Is It Safe to Travel by Train?


There are more than 140,000 miles of train tracks in this country, making travel by train the ideal mode of transportation for anyone who wants to take their time and enjoy the view.

Trains are also a popular travel option for commuters due to their convenience. Despite the number of people who rely on trains, there are still many people who have safety concerns.

When serious train accidents happen, they tend to make headlines because these incidents are so rare.

Travel by car is much more dangerous, but car accidents happen so frequently that only the major crashes make the news. Even though we don’t see this information in the news, in the United States today, railroad companies:

  • Transport approximately 85,000 passengers each day
  • Transport five-million tons of goods per day
  • Employ over 165,000 workers

For the vast majority of passengers and railroad employees, travel by train is safe.

The modern world’s worst train disasters did not take place here in the U.S. The 19th and early 20th centuries were a deadly time for rail travel in this country, but technological advances have made traveling by train safer than ever before.

Modes of Transportation Ranked By Safety

The simplest way to accurately assess the safety of train travel is to compare it to other modes of transportation. One professor at Northwestern University used the number of deaths that happened using various modes of transportation between 2000 and 2009.

The numbers that follow represent the deaths per billion passenger miles traveled:

  • Motorcycle: 212.57
  • Car or another type of vehicle: 7.28
  • Ferry: 3.17
  • Train: 0.43
  • Subway or other types of transit rail: 0.24
  • Bus: 0.11
  • Airplane: 0.07

Many people worry about trains being dangerous due to high-profile incidents like the Amtrak train crash, which resulted in one death and 114 injuries.

This crash made headlines for longer than many others because it resulted in a $265 million settlement, which remains to-date the largest passenger railway accident settlement in U.S. history.

Like airplanes, the train may seem dangerous because a single incident can result in many deaths and injuries. However, when compared to other modes of transportation, it becomes clear that train travel is among the safest.

What to Do if You Are Injured

Although it is unlikely that you will be injured in a major train accident, according to the National Transportation Safety Board, a person or vehicle is hit by a train in the U.S. almost once every two hours. Most of these incidents happen around unguarded railroad crossings.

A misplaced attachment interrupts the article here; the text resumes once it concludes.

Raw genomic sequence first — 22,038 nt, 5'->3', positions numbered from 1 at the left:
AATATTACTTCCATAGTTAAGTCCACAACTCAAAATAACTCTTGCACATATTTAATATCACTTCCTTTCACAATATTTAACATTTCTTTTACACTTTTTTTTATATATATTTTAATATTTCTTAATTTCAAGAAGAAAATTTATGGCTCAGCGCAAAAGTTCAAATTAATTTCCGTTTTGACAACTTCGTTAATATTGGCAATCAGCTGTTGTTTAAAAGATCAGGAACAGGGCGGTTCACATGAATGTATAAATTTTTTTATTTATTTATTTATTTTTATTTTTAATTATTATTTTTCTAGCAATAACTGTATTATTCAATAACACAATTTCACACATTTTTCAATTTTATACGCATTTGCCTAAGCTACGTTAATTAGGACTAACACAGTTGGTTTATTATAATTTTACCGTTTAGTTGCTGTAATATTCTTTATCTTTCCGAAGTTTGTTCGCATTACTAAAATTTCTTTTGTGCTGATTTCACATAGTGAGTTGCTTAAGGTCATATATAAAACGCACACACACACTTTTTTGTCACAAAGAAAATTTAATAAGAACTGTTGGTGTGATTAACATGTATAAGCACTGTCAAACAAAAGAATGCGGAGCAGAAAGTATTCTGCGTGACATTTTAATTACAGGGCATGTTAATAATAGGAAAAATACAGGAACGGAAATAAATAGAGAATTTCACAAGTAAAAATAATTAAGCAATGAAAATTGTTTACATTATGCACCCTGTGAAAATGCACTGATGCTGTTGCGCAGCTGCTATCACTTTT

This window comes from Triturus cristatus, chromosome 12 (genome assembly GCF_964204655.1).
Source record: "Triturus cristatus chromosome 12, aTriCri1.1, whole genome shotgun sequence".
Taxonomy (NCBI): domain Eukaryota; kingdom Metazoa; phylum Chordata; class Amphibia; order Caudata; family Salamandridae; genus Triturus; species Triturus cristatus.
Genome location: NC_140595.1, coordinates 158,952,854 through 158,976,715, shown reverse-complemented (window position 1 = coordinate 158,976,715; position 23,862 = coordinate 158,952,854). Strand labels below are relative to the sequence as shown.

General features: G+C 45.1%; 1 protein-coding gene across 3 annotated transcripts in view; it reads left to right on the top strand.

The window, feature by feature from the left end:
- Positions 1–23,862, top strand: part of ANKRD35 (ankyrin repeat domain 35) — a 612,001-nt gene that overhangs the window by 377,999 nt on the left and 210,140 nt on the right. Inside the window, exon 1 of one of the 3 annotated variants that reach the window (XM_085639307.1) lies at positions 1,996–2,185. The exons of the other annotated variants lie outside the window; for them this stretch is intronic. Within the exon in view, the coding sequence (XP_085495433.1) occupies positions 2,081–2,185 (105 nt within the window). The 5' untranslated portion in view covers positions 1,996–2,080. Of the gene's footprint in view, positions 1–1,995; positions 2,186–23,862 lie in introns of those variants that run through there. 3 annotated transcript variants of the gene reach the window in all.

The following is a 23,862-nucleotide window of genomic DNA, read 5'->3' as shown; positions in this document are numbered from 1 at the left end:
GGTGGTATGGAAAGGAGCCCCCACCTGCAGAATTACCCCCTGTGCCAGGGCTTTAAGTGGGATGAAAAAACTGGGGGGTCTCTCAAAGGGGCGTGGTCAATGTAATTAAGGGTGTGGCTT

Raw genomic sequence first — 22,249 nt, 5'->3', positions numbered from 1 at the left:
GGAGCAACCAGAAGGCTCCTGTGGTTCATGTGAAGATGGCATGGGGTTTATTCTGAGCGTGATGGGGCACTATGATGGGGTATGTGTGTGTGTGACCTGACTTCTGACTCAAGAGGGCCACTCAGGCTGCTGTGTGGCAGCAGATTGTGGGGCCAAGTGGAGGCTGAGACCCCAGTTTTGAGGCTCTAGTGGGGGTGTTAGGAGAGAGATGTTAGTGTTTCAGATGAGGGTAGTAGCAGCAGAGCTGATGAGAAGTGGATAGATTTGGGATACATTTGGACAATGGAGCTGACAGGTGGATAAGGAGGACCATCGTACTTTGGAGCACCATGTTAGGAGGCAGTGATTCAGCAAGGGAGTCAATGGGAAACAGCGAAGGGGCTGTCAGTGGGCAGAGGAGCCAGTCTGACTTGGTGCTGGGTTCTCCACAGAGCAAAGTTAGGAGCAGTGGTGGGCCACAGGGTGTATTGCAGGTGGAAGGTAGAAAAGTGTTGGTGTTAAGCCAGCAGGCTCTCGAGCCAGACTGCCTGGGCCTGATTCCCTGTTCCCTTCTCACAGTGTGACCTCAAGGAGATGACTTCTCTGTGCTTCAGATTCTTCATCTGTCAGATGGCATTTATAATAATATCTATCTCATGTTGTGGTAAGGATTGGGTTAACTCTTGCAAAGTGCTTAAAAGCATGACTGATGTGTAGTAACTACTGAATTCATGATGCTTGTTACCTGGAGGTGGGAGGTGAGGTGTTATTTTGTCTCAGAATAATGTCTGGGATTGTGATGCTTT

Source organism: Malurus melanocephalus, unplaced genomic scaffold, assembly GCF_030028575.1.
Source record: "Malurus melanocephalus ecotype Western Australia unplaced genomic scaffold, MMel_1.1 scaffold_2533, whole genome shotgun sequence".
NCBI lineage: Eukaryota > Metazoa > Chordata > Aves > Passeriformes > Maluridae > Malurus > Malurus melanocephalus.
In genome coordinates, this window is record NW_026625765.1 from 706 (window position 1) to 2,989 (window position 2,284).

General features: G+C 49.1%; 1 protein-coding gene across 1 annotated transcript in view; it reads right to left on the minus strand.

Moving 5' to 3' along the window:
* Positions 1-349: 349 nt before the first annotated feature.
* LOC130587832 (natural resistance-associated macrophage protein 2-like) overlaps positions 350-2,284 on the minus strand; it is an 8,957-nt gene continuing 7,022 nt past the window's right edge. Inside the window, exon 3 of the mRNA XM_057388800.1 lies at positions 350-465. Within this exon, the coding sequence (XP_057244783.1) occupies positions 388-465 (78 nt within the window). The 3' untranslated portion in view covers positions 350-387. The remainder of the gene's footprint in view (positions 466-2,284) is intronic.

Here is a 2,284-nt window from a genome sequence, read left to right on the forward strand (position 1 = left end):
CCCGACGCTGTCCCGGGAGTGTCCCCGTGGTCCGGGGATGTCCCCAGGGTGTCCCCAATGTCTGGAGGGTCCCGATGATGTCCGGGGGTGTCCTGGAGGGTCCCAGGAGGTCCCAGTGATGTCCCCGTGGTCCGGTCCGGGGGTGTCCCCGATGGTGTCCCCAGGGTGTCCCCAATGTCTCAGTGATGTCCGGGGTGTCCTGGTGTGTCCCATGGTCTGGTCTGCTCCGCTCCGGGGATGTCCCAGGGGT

Approximately 1,000 people are killed in train accidents in this country every year. When you consider how many people travel by train, you can see that the risk is relatively low. However, accidents do still happen and no mode of transportation is 100% safe.

If you are injured in an accident, you may be able to collect damages from the railway or another party if it can be proven that negligence on their part contributed to the crash. The following are some of the parties that can be held responsible.

The Train Company

Failing to maintain a train, employing an intoxicated driver, or creating conditions that lead to crew fatigue are all reasons a train company may be liable.

The Driver of an Involved Vehicle

If a driver’s negligent behavior caused a train accident, they may be liable. An example of this is a driver who chooses to cross the tracks even though a train is approaching.

The Owner of the Track

If it can be proven that damage, a defect, or failure to maintain the train tracks caused the accident, the owner of the track may be liable.

The Train’s Manufacturer

The company that manufactured the train may be at-fault if manufacturing defects contributed to the accident. This could be a defect in any part of the train, such as the brakes or the wheels.

If you’ve been injured, consult with a personal injury attorney before you accept any settlement. The first settlement offer is typically not enough to cover the damages passengers suffer. When you accept a settlement, you may be accepting too little and signing away your rights in the process. This is why it’s best to reach out to a lawyer who can advise you.

Jeff Campbell

Jeff Campbell is a husband, father, martial artist, budget-master, Disney-addict, musician, and recovering foodie having spent over 2 decades as a leader for Whole Foods Market. Click to learn more about me

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